National Oceanic and Atmospheric Administration NOAA Environmental Visualization Laboratory NOAA View
Bookmark and Share
First light image from NOAA-20 VIIRS captures Thomas Fire
Related                                   View Slideshow
Von Kármán Vortex off the southern California coast
Clear skies reveal the snow-covered European Alps
Mayon Volcano Erupts in the Philippines
Clear skies over the Saint Lawrence Seaway
Dec 14, 2017
First light image from NOAA-20 VIIRS captures Thomas Fire

Twenty-five days after JPSS-1 (NOAA-20) was launched into Earth orbit, the satellite sent back its first Visible Infrared Imaging Radiometer Suite (VIIRS) science data on December 13, 2017, as part of a series of instrument activations and checkouts taking place before the satellite goes into fully operational mode. This VIIRS true color image captured the aggressive wildfires across Southern California which have forced thousands to flee their homes. As of Wednesday morning, December 13, 2017, the Thomas Fire was the fourth-largest fire in California history, and it continues to generate plumes of smoke as it enters its second week. The fire spanned more than 370 square miles and remains the strongest blaze for firefighters to battle in Ventura and Santa Barbara counties.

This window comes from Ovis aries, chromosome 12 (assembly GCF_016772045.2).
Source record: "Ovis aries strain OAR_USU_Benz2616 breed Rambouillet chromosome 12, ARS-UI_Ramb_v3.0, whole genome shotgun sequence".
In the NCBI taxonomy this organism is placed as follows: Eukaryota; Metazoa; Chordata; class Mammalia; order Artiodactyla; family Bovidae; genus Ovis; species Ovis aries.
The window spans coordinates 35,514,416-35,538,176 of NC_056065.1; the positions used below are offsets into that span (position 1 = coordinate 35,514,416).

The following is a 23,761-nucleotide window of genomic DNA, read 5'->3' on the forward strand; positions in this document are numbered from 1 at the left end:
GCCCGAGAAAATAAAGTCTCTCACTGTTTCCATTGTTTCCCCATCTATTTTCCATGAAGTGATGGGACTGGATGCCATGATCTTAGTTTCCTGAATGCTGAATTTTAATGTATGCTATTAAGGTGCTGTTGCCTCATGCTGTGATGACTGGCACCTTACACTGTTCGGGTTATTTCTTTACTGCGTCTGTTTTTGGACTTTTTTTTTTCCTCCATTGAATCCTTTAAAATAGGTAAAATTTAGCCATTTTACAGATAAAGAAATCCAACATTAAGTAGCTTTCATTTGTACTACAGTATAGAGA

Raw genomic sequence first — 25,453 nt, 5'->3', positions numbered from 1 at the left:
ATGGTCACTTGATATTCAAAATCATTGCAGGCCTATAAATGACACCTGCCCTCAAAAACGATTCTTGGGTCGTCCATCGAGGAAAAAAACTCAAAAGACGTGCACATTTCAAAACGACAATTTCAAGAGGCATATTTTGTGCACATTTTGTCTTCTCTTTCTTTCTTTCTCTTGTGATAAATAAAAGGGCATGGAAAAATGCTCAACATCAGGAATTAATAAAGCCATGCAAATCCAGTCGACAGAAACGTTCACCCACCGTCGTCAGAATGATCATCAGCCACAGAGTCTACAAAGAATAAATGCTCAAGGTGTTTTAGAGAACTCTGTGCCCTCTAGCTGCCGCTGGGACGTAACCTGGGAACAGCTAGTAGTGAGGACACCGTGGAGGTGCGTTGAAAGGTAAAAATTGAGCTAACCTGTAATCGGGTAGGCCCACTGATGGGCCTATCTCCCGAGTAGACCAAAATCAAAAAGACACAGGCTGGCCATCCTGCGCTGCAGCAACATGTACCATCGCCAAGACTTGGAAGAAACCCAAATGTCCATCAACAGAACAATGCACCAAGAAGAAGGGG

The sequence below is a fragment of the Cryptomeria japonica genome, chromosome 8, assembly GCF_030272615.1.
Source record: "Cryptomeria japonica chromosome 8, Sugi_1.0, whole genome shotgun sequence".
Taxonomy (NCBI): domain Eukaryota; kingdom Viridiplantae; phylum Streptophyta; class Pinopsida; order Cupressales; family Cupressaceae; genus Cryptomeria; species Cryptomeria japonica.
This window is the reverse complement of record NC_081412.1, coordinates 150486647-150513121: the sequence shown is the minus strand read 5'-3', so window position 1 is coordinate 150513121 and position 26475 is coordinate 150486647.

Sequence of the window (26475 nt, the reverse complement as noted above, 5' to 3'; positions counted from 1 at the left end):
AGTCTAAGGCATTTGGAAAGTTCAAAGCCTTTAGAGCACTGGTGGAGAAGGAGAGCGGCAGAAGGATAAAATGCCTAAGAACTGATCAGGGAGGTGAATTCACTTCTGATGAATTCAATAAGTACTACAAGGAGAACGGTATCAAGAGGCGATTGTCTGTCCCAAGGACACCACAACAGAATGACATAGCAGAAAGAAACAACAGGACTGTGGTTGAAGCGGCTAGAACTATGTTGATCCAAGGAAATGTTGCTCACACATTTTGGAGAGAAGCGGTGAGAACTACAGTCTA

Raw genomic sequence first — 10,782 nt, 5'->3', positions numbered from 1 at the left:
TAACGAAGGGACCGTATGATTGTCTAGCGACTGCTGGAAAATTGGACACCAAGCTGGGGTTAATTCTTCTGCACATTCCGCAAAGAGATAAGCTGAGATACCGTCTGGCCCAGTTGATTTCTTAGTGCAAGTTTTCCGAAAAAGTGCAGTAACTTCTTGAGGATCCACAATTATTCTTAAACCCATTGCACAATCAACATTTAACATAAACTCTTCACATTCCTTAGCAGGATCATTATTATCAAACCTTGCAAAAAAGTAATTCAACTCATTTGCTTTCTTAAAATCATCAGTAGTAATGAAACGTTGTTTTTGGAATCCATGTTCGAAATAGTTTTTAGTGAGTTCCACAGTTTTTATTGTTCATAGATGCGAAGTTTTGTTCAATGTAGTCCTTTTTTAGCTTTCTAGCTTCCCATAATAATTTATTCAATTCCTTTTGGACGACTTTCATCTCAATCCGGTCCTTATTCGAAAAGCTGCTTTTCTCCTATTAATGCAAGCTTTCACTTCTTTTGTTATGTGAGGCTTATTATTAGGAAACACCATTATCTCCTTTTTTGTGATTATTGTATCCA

VIIRS is one of the five key instruments onboard NOAA-20 that will improve day-to-day weather forecasting and environmental monitoring, while extending the record of many long-term observations of Earth's climate. NOAA-20 VIIRS will help monitor active fires globally for many years to come.

Referral:JPSS Series Satellites
Terms of Use:Please credit NOAA/NASA
Keywords:California, fire, NOAA-20, VIIRS, 2017.12.13 logo
NOAA logo
Website Owner: NOAA Environmental Visualization Lab Contact Us